Here in Washington D.C., the nation’s capital, we were drilled over the past few days to expect the snowstorm of the century. A minimum of 12 inches of snow were forecast and major anticipatory adjustments were taken. For example my health care office called to let me know about their closure – since the commute would be unbearable. Schools were closed (or on a ‘contingency’ basis), and even the visit of German Chancellor Merkel was postponed due to concerns about the plane and its landing.
The effects of politics on international marketing is determined by both the bilateral political relations between home and host countries and the multilateral agreements governing the relations among groups of countries.
The government-to-government relationship can have a profound effect, particularly if it becomes hostile. Numerous examples of the linkages between international politics and international marketing exist. One such example involves British-Icelandic relations, following the Icelandic government’s 2008 decision to assume control of three of the country’s largest banks hit hard by the global credit crunch.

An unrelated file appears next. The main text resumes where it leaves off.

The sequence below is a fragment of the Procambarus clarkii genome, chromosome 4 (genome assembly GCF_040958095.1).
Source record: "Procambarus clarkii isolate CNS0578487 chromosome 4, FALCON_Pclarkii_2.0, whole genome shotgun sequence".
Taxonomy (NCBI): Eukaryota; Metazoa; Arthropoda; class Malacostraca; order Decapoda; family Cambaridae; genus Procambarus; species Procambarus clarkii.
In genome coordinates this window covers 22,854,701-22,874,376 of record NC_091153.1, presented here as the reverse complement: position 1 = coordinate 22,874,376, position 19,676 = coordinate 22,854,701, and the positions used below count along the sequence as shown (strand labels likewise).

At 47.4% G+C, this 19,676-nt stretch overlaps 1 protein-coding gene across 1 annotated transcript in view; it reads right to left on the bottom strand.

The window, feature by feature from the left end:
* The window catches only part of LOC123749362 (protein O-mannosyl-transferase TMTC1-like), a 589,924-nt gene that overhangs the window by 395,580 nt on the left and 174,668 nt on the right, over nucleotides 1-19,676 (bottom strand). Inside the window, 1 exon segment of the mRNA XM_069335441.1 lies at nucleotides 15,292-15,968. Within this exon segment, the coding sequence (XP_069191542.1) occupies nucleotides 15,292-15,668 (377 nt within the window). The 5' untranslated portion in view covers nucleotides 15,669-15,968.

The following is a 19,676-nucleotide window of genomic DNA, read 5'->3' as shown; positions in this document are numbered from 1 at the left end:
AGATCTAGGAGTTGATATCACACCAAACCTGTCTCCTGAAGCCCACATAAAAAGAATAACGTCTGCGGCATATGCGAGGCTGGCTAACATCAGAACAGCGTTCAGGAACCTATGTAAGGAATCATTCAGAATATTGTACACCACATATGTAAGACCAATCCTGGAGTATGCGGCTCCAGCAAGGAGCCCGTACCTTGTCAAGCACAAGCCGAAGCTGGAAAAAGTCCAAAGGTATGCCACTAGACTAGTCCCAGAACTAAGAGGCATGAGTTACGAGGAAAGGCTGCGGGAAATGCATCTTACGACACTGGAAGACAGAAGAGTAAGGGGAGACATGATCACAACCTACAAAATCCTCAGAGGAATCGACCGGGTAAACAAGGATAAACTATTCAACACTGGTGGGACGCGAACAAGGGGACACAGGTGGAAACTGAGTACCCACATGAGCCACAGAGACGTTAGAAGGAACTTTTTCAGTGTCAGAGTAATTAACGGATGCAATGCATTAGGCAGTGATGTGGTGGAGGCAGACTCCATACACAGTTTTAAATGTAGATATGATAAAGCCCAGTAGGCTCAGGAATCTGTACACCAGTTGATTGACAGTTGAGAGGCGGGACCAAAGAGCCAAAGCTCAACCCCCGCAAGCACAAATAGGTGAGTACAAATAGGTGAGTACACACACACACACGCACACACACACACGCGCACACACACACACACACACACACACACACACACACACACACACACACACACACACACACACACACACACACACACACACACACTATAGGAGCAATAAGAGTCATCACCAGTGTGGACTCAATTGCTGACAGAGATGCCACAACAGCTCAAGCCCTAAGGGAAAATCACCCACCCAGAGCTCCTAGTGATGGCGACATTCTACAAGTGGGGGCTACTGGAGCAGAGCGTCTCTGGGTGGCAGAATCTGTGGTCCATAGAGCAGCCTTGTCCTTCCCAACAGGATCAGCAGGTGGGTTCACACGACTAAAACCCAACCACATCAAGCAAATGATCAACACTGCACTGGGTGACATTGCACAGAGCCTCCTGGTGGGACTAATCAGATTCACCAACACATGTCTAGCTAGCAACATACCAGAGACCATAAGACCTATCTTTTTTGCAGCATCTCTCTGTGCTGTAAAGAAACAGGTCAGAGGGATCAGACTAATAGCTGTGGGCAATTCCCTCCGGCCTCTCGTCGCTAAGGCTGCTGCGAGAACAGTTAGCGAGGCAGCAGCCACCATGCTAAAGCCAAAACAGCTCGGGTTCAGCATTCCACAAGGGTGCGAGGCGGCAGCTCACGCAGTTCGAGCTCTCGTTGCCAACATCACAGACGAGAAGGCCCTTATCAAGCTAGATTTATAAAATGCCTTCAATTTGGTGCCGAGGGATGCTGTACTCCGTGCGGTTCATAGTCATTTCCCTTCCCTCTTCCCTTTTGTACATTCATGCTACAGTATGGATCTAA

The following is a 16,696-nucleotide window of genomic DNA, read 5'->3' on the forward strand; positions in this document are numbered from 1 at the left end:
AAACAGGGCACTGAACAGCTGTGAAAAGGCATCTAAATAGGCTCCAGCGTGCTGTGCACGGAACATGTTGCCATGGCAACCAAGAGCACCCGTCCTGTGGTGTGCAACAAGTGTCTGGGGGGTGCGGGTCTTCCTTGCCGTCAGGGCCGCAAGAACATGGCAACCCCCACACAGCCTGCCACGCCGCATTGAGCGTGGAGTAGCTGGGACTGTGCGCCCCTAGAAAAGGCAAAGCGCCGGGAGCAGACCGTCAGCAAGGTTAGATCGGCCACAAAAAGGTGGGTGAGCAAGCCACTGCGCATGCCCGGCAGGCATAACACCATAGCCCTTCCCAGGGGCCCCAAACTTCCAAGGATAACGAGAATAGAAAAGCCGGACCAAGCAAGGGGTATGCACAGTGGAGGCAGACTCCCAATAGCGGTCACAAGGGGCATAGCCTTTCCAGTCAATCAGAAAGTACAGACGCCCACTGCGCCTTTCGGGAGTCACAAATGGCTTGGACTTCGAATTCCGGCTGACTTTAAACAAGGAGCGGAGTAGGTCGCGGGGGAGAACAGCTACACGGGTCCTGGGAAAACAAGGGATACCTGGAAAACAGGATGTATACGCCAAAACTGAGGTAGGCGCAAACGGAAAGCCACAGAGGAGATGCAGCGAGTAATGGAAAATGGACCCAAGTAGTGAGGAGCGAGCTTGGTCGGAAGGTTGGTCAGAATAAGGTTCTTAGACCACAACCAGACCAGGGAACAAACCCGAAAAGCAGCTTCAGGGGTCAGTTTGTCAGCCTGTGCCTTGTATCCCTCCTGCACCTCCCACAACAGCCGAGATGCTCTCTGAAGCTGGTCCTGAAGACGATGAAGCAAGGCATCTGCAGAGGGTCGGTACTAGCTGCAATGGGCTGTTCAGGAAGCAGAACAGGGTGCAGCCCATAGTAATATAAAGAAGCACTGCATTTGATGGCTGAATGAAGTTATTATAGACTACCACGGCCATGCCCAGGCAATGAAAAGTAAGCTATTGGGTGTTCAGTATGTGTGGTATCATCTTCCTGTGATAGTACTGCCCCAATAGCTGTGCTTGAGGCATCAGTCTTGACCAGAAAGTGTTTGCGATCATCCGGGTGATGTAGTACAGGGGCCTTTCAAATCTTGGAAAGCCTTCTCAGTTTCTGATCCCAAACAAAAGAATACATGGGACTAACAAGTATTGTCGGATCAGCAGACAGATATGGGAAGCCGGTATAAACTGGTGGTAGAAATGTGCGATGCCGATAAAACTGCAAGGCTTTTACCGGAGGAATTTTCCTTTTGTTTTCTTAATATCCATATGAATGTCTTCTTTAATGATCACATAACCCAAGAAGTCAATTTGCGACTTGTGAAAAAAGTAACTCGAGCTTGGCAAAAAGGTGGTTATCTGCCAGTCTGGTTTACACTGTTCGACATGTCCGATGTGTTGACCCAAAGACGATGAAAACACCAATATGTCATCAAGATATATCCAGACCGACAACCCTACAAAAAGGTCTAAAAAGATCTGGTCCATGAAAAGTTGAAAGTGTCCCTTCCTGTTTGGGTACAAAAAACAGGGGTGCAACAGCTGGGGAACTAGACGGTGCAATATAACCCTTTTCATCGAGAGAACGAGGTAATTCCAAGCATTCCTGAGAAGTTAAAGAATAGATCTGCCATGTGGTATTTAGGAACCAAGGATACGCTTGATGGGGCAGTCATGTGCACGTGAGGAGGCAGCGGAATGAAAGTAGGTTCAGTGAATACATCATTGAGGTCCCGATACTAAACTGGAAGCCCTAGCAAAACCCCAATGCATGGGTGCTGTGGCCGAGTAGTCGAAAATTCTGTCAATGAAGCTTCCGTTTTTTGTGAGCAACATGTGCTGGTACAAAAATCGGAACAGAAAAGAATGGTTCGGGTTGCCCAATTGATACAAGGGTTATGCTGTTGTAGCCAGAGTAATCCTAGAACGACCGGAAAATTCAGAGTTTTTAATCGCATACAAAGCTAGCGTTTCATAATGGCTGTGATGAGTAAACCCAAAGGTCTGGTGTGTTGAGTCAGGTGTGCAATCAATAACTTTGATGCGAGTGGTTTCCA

Iceland initiated a deposit freeze that affected deposits of approximately 4.5 billion pounds from British citizens.
The British government promptly used its anti-terror law to seize and estimated 4 billion of Icelandic resources, which, in turn, forced Iceland to cover the losses of British depositors at a cost to Icelandic taxpayers of more than 2.2 billion pounds. With a population base of only 300,000 people, such new debt was huge.
While the U.K. chose to adopt this “stick” approach, the Dutch government secured a commitment from Iceland to pay back its savers using a different tactic, perhaps more conducive to long-term good neighborly relations. It offered to loan Iceland the money.
Excerpt from the 9th Edition of International Marketing by Michael Czinkota and Ilkka Ronkainen.